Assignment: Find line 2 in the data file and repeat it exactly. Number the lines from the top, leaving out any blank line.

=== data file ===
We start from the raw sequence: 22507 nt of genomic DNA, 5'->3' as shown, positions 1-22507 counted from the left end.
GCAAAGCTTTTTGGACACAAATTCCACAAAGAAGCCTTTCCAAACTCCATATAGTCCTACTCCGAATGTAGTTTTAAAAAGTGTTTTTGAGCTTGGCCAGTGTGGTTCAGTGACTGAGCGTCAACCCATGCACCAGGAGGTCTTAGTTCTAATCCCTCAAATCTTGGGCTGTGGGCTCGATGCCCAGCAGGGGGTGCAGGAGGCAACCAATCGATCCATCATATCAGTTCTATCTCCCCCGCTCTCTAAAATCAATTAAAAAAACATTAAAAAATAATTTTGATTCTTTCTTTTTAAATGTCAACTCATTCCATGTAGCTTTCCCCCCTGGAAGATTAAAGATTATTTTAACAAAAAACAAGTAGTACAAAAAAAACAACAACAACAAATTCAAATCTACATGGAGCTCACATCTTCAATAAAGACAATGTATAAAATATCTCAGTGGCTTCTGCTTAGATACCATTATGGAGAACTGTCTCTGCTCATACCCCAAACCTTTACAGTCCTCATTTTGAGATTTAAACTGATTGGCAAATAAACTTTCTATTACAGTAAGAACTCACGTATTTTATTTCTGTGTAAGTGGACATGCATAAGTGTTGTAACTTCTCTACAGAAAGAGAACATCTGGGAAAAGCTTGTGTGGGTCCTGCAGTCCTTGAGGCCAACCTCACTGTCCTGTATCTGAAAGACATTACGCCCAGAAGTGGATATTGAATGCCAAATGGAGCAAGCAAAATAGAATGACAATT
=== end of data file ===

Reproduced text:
GCAAAGCTTTTTGGACACAAATTCCACAAAGAAGCCTTTCCAAACTCCATATAGTCCTACTCCGAATGTAGTTTTAAAAAGTGTTTTTGAGCTTGGCCAGTGTGGTTCAGTGACTGAGCGTCAACCCATGCACCAGGAGGTCTTAGTTCTAATCCCTCAAATCTTGGGCTGTGGGCTCGATGCCCAGCAGGGGGTGCAGGAGGCAACCAATCGATCCATCATATCAGTTCTATCTCCCCCGCTCTCTAAAATCAATTAAAAAAACATTAAAAAATAATTTTGATTCTTTCTTTTTAAATGTCAACTCATTCCATGTAGCTTTCCCCCCTGGAAGATTAAAGATTATTTTAACAAAAAACAAGTAGTACAAAAAAAACAACAACAACAAATTCAAATCTACATGGAGCTCACATCTTCAATAAAGACAATGTATAAAATATCTCAGTGGCTTCTGCTTAGATACCATTATGGAGAACTGTCTCTGCTCATACCCCAAACCTTTACAGTCCTCATTTTGAGATTTAAACTGATTGGCAAATAAACTTTCTATTACAGTAAGAACTCACGTATTTTATTTCTGTGTAAGTGGACATGCATAAGTGTTGTAACTTCTCTACAGAAAGAGAACATCTGGGAAAAGCTTGTGTGGGTCCTGCAGTCCTTGAGGCCAACCTCACTGTCCTGTATCTGAAAGACATTACGCCCAGAAGTGGATATTGAATGCCAAATGGAGCAAGCAAAATAGAATGACAATT